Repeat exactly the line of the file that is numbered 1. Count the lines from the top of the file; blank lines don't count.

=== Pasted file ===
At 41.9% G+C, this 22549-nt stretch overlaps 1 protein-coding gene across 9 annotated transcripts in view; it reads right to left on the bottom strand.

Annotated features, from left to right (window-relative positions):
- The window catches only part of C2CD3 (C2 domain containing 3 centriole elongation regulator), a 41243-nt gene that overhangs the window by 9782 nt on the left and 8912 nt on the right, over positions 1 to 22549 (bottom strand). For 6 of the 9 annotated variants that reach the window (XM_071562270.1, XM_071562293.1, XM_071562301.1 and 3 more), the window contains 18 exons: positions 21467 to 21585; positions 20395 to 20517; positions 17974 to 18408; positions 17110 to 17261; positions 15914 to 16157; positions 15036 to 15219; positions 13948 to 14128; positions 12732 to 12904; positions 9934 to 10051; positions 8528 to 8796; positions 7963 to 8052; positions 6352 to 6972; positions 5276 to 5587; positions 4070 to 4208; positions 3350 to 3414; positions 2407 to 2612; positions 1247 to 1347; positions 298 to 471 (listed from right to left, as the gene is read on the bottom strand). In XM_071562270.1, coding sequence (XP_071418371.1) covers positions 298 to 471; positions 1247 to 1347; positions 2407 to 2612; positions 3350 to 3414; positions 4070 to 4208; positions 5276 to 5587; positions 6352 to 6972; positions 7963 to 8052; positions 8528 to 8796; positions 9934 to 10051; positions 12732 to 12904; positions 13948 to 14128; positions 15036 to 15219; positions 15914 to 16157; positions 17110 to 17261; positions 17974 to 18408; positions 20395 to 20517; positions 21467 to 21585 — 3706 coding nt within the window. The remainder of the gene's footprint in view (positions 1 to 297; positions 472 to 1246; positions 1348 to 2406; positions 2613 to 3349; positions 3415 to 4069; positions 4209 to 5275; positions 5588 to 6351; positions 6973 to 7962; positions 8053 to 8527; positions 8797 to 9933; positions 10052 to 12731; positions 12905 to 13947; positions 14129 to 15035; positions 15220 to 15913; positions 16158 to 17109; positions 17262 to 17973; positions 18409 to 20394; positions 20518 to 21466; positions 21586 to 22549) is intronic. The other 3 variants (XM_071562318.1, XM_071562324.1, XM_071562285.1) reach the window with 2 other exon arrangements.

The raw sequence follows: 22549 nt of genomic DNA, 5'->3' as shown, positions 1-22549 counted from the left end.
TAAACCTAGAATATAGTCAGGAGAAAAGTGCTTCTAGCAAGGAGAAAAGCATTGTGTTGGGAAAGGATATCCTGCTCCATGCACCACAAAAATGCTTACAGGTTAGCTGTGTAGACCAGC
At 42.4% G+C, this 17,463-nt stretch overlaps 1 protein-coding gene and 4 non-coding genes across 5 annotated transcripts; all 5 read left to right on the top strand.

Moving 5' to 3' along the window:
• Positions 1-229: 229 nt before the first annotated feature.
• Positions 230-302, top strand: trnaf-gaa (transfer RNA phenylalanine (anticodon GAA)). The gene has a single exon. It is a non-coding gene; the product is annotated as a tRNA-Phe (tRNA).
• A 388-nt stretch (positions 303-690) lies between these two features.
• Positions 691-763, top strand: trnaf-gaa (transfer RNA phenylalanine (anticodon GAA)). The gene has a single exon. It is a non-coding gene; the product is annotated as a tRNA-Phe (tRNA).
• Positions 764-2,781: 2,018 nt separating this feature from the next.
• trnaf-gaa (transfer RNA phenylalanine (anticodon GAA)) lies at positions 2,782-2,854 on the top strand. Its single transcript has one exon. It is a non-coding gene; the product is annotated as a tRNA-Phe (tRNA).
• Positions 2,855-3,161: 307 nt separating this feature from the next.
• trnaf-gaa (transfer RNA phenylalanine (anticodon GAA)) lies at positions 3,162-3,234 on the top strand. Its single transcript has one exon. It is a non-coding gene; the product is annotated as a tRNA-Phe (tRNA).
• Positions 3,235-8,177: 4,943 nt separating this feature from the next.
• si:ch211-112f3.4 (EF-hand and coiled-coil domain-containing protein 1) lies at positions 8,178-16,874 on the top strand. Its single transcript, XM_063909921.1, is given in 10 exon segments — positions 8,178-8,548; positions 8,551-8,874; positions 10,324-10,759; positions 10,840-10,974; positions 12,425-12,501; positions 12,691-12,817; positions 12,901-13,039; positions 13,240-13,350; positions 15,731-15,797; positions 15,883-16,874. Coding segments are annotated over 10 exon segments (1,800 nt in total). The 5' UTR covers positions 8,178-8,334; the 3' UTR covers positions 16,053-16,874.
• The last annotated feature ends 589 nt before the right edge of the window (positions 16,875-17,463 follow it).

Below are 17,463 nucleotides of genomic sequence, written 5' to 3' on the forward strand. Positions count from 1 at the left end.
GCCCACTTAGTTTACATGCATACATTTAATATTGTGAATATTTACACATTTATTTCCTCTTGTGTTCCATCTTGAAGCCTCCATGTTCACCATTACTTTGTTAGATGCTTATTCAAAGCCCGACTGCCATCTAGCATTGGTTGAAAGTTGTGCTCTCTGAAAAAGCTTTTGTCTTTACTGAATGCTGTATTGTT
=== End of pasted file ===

At 41.9% G+C, this 22549-nt stretch overlaps 1 protein-coding gene across 9 annotated transcripts in view; it reads right to left on the bottom strand.